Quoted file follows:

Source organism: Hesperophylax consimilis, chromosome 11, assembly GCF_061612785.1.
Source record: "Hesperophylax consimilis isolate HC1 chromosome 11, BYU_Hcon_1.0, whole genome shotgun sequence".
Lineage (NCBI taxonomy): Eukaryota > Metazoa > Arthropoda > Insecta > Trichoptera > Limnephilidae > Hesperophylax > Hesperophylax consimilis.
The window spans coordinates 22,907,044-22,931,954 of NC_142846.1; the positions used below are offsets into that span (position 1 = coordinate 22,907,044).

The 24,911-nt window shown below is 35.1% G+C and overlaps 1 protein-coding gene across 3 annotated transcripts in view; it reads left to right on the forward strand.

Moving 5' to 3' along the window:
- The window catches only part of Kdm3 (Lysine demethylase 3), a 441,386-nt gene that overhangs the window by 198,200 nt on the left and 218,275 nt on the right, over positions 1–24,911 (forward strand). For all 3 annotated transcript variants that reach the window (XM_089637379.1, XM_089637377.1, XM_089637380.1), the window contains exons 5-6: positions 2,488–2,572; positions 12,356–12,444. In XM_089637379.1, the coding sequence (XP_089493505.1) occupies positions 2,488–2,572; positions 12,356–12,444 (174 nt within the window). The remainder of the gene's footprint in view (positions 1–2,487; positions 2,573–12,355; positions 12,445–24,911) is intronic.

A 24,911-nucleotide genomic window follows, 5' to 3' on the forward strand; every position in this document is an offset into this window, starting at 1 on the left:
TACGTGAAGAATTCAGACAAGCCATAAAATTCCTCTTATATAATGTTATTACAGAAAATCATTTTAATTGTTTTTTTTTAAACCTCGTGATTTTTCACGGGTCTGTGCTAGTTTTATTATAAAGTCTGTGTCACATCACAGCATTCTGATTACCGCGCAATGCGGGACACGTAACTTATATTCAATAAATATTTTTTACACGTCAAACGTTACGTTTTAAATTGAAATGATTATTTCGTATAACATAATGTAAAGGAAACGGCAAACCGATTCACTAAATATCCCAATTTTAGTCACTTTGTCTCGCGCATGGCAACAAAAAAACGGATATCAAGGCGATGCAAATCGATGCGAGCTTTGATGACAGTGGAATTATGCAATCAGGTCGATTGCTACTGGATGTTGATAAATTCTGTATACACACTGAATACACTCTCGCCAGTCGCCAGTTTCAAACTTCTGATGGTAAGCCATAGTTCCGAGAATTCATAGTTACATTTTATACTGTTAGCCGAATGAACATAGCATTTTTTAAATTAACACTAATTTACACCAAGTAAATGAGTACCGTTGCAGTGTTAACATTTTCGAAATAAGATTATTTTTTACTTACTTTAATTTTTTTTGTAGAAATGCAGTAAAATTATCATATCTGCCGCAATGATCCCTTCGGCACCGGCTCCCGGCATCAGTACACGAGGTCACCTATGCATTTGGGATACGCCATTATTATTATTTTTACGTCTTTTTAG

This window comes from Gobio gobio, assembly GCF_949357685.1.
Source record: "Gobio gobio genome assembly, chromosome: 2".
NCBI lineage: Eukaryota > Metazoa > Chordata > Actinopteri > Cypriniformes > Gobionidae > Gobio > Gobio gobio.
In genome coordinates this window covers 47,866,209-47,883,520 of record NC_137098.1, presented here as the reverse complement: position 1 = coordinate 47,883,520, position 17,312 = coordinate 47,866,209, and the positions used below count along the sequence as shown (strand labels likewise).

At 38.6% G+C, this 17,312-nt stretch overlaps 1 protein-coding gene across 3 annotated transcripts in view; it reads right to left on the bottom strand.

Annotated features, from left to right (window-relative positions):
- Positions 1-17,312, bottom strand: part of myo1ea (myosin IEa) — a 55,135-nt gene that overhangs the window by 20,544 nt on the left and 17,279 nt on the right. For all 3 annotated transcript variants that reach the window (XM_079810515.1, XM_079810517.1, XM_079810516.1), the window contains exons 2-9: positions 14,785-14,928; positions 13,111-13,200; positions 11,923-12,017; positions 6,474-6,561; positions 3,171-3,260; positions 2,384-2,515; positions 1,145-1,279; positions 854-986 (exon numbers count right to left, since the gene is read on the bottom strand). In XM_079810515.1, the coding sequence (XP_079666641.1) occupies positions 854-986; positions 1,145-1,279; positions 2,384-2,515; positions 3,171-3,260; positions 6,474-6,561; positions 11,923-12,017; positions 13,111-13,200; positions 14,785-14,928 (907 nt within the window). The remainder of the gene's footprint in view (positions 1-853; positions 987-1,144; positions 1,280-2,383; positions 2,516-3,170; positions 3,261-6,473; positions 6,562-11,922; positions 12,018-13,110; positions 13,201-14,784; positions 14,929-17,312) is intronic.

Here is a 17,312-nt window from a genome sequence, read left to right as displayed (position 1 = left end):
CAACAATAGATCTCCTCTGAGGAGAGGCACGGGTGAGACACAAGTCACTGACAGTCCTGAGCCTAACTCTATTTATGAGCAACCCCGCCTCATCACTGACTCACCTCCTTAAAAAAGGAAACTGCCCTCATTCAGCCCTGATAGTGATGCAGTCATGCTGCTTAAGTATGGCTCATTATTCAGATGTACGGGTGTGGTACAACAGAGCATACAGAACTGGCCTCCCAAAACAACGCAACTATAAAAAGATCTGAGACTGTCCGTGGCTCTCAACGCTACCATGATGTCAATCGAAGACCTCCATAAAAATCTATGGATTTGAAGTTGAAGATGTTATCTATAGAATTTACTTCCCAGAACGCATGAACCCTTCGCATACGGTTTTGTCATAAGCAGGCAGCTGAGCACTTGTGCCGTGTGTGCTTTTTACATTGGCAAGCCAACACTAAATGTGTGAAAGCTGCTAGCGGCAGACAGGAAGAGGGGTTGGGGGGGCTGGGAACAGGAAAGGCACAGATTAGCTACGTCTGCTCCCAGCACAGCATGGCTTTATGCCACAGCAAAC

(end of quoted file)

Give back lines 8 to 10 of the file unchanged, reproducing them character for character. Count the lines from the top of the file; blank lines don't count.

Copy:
A 24,911-nucleotide genomic window follows, 5' to 3' on the forward strand; every position in this document is an offset into this window, starting at 1 on the left:
TACGTGAAGAATTCAGACAAGCCATAAAATTCCTCTTATATAATGTTATTACAGAAAATCATTTTAATTGTTTTTTTTTAAACCTCGTGATTTTTCACGGGTCTGTGCTAGTTTTATTATAAAGTCTGTGTCACATCACAGCATTCTGATTACCGCGCAATGCGGGACACGTAACTTATATTCAATAAATATTTTTTACACGTCAAACGTTACGTTTTAAATTGAAATGATTATTTCGTATAACATAATGTAAAGGAAACGGCAAACCGATTCACTAAATATCCCAATTTTAGTCACTTTGTCTCGCGCATGGCAACAAAAAAACGGATATCAAGGCGATGCAAATCGATGCGAGCTTTGATGACAGTGGAATTATGCAATCAGGTCGATTGCTACTGGATGTTGATAAATTCTGTATACACACTGAATACACTCTCGCCAGTCGCCAGTTTCAAACTTCTGATGGTAAGCCATAGTTCCGAGAATTCATAGTTACATTTTATACTGTTAGCCGAATGAACATAGCATTTTTTAAATTAACACTAATTTACACCAAGTAAATGAGTACCGTTGCAGTGTTAACATTTTCGAAATAAGATTATTTTTTACTTACTTTAATTTTTTTTGTAGAAATGCAGTAAAATTATCATATCTGCCGCAATGATCCCTTCGGCACCGGCTCCCGGCATCAGTACACGAGGTCACCTATGCATTTGGGATACGCCATTATTATTATTTTTACGTCTTTTTAG

This window comes from Gobio gobio, assembly GCF_949357685.1.